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Description: Robert Gober (b. 1954) Untitled signed, numbered and dated 'R. Gober '93-4 22/75' (on the reverse) color photo-lithograph on French Dur-o-Tone paper 11 x 11¾ in. (27.9 x 29.8 cm.) Executed in 1993-1994. This work is number twenty-two from an edition of seventy-five plus ten artist's proofs.

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Lot 7: Robert Gober (b. 1954)

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Description: DISTORTED PLAYPEN wood and enamel paint 26 by 35 7/8 by 55 7/8 in. 66 by 91.1 by 141.9cm. Executed in 1986. Robert Gober's Distorted Playpen, 1986 is a delightfully engaging, peculiarly ominous work that accesses the realm of collective memory, deep emotion and insatiable expectation. While its formal structure is minimal and austere, the work embodies a flood of art historical references as well as a complex web of deeply loaded personal signs. The disparate range of associations which the artist - and by extension the viewer - assigns to an essentially banal object, the childhood playpen, makes Distorted Playpen a profoundly resonant and deeply accomplished original work of art. In the tradition of a Duchampian ready-made, Distorted Playpen takes as its subject a commonplace object. Yet the genesis of Gober's ready-made is not the assembly line, but rather the artist's studio, where the work is scrupulously and evocatively hand-made. In such a way, Gober repositions the artist as creator of this normally industrially manufactured product, impressing upon it a level of compelling, yet disturbing placelessness. In Distorted Playpen, Gober uses form as an object of isolation and constraint. He creates a "childhood cage," a familiar object that, in a subtly altered state, becomes ominously foreboding. With its antiseptic posture, imprisoning bars and haunting distortion, the playpen provides a chilling evocation of the child as victim, where infancy equates with imprisonment. As Ulrich Loock has observed, Gober's objects from this period - beds, cribs, playpens, dogbeds and armchairs "reflect family intimacy so strongly that, like fetishes, they can replace it.... [They] are fraught with connotations from the family domain: primal existence, early socialization and sexual identification" (Ulrich Loock, Robert Gober, Museum Boymans-van Beuningen, Rotterdam, 1990, p. 16). Whether Gober's playpens are Distorted, Slanted, Pitched, Tilted or twisted into an X, they represent an arena where memory, fantasy and trauma are manipulated and entrapped. As the artist has said, "most of my sculptures have been memories remade, recombined and filtered through my current experiences (Robert Gober in Ibid., p. 33). In Distorted Playpen, Gober undermines any concrete perception of reality and strikes at the root of one's sense of self. Provenance Acquired by the present owner directly from the artist Literature Robert Gober, Ulrich Loock and Karel Schampers, eds., Robert Gober, Rotterdam and Bern, 1990, p. 68, illustrated (exhibition catalogue).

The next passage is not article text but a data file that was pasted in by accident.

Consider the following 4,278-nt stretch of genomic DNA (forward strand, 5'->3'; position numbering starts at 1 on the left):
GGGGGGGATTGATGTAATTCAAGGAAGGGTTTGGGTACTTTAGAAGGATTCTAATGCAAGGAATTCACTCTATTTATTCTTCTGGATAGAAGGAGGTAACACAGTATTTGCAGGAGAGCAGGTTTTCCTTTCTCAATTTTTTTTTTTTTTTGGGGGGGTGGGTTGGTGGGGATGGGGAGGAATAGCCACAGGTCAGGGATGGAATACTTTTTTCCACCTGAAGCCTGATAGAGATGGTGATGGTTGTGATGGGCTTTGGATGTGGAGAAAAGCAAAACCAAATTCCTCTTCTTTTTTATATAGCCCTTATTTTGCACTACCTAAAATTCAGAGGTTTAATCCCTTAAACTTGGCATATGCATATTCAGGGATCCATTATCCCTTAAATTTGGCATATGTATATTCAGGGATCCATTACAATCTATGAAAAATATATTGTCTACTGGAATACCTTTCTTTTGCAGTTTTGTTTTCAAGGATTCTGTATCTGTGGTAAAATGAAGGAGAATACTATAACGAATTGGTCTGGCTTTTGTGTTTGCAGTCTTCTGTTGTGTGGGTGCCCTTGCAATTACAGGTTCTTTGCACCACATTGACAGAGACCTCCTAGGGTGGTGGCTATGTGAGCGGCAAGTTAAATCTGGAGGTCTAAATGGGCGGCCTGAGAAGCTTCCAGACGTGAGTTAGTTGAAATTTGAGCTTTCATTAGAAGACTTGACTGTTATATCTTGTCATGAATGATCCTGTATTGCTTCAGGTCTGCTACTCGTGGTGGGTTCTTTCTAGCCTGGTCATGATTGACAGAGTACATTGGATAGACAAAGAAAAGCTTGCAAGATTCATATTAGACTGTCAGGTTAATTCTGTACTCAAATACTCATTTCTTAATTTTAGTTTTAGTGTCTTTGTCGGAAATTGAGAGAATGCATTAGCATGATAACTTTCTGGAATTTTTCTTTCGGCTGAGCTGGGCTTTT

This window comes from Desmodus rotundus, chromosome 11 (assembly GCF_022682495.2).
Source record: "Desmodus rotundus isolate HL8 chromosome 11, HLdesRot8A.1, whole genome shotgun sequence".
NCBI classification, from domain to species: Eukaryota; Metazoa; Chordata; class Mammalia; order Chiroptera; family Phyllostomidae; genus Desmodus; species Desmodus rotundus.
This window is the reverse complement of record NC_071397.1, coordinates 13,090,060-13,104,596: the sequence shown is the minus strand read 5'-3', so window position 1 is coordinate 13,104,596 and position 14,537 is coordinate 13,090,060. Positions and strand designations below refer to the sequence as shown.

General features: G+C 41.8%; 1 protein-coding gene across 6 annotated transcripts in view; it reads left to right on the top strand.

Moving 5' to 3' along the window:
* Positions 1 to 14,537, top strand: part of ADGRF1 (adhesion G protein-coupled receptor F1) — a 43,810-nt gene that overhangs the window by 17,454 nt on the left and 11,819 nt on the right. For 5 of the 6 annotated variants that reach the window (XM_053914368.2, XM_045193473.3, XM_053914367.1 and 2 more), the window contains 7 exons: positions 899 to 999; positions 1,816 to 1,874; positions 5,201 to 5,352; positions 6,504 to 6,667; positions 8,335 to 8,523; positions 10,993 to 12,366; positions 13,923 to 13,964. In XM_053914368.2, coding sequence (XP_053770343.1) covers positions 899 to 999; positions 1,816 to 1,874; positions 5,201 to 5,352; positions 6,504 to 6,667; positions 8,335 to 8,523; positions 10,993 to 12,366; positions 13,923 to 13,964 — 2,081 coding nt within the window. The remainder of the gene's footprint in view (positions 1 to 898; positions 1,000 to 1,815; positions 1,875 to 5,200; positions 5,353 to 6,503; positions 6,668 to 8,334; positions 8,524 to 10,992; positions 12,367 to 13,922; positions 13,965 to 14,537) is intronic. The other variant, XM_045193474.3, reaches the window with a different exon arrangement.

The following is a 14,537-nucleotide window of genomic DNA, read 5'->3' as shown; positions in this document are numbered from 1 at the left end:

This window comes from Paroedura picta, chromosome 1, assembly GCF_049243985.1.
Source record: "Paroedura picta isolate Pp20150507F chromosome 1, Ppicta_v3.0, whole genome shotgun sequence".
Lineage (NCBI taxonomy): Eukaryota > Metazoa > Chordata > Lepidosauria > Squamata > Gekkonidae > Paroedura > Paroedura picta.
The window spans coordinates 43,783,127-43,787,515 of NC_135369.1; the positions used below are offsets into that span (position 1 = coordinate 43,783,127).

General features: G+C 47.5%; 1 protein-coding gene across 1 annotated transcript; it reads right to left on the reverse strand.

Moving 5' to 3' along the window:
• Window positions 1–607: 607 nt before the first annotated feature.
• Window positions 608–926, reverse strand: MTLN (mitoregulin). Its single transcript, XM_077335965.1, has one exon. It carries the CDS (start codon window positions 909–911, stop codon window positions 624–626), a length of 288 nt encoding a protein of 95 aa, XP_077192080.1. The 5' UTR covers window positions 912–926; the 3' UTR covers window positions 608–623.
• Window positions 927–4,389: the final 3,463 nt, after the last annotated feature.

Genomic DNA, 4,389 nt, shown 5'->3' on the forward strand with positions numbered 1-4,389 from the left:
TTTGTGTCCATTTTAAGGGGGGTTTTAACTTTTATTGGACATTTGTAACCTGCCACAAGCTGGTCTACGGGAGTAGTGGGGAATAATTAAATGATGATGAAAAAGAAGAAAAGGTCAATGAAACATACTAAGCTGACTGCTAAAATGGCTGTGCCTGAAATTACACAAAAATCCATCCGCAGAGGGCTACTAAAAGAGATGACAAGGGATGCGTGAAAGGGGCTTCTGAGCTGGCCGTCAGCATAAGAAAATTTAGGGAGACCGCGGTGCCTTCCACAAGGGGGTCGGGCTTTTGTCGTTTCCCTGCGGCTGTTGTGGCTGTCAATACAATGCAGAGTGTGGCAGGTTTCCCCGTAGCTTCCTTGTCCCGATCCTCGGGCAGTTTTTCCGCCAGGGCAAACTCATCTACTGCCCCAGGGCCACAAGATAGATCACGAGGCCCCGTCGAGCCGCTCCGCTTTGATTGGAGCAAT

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Lot 7: Robert Gober (b. 1954) DISTORTED PLAYPEN wood and enamel paint 26 by 35 7/8 by 55 7/8 in. 66 by